Online Colloquium 2006
Thomas Finger, “Sacrimentality“
Certainly there is a anti-sacramental tendency in the Anabaptist-Mennonite tradition, Finger acknowledges.. Yet if sacramentality names the promise that God’s grace can permeate and transform all of creation, he argues, then “historic Anabaptists were extremely sacramental,” for “they insisted, at least as strongly as any current religious movement, that grace inform all their concrete, material activities and relationships.” Finger identifies Anabaptist strands and thinkers who offer theological insights that could lead towards a fuller Mennonite affirmation of sacramentality. He also discusses recent proposals by Roman Catholic theologians attempting to explain sacramental theology in the modern world that might resonate with Mennonite theology. He points out similarities between some of these proposals and key Mennonite convictions about the presence of Christ in the church community and the need for liturgical practices to be ethically and socially transformative.
Dennis Martin, “Two Trains Passing in the Night“
Martin insists that for Mennonite theologians such as Finger to engage in serious ecumenical dialogue with Roman Catholicism, they must engage settled magisterial teaching, not just “cherry-pick” the Catholic theologians that attract them. To do otherwise is to “converse with one’s Mennonite self, disguised superficially in ‘Catholic’ garb.”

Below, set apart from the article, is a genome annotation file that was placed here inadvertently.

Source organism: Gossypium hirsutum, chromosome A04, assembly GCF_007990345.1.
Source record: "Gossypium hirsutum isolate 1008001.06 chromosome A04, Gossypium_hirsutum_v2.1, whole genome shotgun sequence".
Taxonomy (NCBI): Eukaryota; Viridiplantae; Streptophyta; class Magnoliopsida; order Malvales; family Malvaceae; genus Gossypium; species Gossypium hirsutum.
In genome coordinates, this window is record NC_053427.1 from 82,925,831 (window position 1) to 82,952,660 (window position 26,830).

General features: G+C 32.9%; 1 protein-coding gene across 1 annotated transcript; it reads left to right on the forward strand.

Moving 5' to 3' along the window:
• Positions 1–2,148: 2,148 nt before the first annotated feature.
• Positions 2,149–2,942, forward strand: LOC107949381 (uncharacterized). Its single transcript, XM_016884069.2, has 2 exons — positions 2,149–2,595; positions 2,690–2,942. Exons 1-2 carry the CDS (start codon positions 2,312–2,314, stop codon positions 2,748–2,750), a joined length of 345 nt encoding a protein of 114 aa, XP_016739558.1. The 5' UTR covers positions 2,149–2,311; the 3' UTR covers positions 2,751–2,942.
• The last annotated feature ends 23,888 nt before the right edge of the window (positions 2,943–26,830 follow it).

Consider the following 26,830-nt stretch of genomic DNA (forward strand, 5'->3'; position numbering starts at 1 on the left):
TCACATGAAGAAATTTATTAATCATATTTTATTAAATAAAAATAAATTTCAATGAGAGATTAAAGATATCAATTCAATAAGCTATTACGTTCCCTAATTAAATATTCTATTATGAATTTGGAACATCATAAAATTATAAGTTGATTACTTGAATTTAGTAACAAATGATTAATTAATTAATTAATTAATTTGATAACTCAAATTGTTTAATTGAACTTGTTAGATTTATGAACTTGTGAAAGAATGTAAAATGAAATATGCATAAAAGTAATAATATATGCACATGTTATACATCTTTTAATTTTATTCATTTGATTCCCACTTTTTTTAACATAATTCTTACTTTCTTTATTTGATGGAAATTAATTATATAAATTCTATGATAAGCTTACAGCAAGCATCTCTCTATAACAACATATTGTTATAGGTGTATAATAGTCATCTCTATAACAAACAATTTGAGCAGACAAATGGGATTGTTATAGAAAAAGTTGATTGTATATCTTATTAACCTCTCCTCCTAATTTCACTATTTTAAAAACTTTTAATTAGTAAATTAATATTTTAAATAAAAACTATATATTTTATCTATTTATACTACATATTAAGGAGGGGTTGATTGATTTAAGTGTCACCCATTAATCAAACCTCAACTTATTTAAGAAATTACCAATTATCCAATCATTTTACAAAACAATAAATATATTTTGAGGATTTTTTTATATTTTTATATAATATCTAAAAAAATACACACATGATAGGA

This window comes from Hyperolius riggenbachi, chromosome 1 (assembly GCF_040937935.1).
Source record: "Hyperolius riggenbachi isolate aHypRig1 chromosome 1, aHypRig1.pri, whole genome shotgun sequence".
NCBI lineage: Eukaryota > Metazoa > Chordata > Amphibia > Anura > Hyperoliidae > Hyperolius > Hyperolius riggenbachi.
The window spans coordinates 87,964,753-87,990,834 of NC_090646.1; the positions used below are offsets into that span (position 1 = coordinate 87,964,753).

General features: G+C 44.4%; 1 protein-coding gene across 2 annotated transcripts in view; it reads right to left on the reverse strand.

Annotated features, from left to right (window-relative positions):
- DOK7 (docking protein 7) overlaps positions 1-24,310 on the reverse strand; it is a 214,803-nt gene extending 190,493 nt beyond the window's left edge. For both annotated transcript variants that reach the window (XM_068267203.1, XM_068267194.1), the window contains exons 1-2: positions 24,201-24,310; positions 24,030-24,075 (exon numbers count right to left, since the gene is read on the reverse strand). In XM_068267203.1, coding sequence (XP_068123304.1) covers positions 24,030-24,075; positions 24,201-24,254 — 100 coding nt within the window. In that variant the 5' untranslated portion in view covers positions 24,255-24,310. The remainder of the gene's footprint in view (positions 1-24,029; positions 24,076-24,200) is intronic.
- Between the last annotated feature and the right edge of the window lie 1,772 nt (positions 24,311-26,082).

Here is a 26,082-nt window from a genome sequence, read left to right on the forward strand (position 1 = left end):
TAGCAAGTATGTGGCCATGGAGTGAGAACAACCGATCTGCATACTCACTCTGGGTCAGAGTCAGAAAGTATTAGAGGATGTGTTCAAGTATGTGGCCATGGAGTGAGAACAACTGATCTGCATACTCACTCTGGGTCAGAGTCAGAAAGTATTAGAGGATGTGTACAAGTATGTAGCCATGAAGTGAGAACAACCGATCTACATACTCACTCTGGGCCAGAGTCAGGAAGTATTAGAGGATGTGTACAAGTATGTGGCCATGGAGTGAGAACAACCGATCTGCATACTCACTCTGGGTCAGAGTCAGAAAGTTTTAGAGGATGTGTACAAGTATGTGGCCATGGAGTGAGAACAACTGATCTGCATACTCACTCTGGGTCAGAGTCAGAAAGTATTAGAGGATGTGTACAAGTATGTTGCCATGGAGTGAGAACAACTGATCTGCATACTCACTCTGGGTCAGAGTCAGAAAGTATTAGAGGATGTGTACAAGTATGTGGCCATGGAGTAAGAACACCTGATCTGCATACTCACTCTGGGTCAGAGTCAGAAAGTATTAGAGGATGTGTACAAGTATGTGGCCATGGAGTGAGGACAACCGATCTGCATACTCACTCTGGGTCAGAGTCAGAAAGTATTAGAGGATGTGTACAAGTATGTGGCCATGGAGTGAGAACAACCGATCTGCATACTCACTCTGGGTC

Margaret R. Pfeil, “Liturgical Asceticism: Where Grace and Discipleship Meet“
Pfeil calls fellow Catholics to “liturgical asceticism.” Rooted in the liturgical life of the worshipping community, liturgical asceticism connotes contemplative awareness of the mystery by which God transforms a “frail human community of believers into the Body of Christ,” so that individually and communally believers become icons of Christ in service to the world.